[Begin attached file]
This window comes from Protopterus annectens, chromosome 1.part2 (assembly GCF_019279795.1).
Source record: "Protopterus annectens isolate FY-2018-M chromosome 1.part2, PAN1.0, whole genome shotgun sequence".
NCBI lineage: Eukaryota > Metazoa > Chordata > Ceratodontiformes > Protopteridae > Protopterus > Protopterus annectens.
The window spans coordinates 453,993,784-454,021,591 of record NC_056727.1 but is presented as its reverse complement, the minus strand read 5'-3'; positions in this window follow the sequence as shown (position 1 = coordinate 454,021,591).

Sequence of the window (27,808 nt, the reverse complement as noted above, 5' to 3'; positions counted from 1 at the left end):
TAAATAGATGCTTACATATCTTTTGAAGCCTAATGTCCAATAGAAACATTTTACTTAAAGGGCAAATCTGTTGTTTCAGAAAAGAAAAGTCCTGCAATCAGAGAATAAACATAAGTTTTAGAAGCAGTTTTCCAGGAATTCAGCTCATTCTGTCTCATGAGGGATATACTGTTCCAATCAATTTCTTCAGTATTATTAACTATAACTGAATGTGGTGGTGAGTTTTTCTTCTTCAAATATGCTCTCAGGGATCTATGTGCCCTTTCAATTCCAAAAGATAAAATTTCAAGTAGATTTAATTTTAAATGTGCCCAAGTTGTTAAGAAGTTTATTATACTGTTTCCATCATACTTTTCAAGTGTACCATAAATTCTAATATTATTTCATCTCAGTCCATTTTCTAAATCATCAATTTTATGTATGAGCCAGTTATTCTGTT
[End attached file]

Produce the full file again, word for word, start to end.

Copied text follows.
This window comes from Protopterus annectens, chromosome 1.part2 (assembly GCF_019279795.1).
Source record: "Protopterus annectens isolate FY-2018-M chromosome 1.part2, PAN1.0, whole genome shotgun sequence".
NCBI lineage: Eukaryota > Metazoa > Chordata > Ceratodontiformes > Protopteridae > Protopterus > Protopterus annectens.
The window spans coordinates 453,993,784-454,021,591 of record NC_056727.1 but is presented as its reverse complement, the minus strand read 5'-3'; positions in this window follow the sequence as shown (position 1 = coordinate 454,021,591).

Sequence of the window (27,808 nt, the reverse complement as noted above, 5' to 3'; positions counted from 1 at the left end):
TAAATAGATGCTTACATATCTTTTGAAGCCTAATGTCCAATAGAAACATTTTACTTAAAGGGCAAATCTGTTGTTTCAGAAAAGAAAAGTCCTGCAATCAGAGAATAAACATAAGTTTTAGAAGCAGTTTTCCAGGAATTCAGCTCATTCTGTCTCATGAGGGATATACTGTTCCAATCAATTTCTTCAGTATTATTAACTATAACTGAATGTGGTGGTGAGTTTTTCTTCTTCAAATATGCTCTCAGGGATCTATGTGCCCTTTCAATTCCAAAAGATAAAATTTCAAGTAGATTTAATTTTAAATGTGCCCAAGTTGTTAAGAAGTTTATTATACTGTTTCCATCATACTTTTCAAGTGTACCATAAATTCTAATATTATTTCATCTCAGTCCATTTTCTAAATCATCAATTTTATGTATGAGCCAGTTATTCTGTT